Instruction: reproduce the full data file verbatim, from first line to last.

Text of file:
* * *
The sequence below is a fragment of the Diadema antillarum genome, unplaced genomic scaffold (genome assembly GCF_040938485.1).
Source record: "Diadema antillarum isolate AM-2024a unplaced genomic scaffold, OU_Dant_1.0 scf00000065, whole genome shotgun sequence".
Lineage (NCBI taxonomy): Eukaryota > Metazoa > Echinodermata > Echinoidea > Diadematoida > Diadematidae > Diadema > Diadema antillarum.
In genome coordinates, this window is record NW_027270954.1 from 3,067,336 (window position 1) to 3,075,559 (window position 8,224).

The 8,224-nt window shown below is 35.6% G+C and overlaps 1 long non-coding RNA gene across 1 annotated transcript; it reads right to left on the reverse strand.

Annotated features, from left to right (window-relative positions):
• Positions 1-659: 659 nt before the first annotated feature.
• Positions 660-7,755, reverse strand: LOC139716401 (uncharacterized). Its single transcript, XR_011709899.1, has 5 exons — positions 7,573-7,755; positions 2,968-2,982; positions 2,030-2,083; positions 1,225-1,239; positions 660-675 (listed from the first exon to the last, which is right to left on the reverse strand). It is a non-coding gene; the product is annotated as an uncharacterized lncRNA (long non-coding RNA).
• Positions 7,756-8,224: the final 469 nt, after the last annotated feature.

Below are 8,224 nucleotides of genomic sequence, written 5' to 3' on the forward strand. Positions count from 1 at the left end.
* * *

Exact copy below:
The sequence below is a fragment of the Diadema antillarum genome, unplaced genomic scaffold (genome assembly GCF_040938485.1).
Source record: "Diadema antillarum isolate AM-2024a unplaced genomic scaffold, OU_Dant_1.0 scf00000065, whole genome shotgun sequence".
Lineage (NCBI taxonomy): Eukaryota > Metazoa > Echinodermata > Echinoidea > Diadematoida > Diadematidae > Diadema > Diadema antillarum.
In genome coordinates, this window is record NW_027270954.1 from 3,067,336 (window position 1) to 3,075,559 (window position 8,224).

The 8,224-nt window shown below is 35.6% G+C and overlaps 1 long non-coding RNA gene across 1 annotated transcript; it reads right to left on the reverse strand.

Annotated features, from left to right (window-relative positions):
• Positions 1-659: 659 nt before the first annotated feature.
• Positions 660-7,755, reverse strand: LOC139716401 (uncharacterized). Its single transcript, XR_011709899.1, has 5 exons — positions 7,573-7,755; positions 2,968-2,982; positions 2,030-2,083; positions 1,225-1,239; positions 660-675 (listed from the first exon to the last, which is right to left on the reverse strand). It is a non-coding gene; the product is annotated as an uncharacterized lncRNA (long non-coding RNA).
• Positions 7,756-8,224: the final 469 nt, after the last annotated feature.

Below are 8,224 nucleotides of genomic sequence, written 5' to 3' on the forward strand. Positions count from 1 at the left end.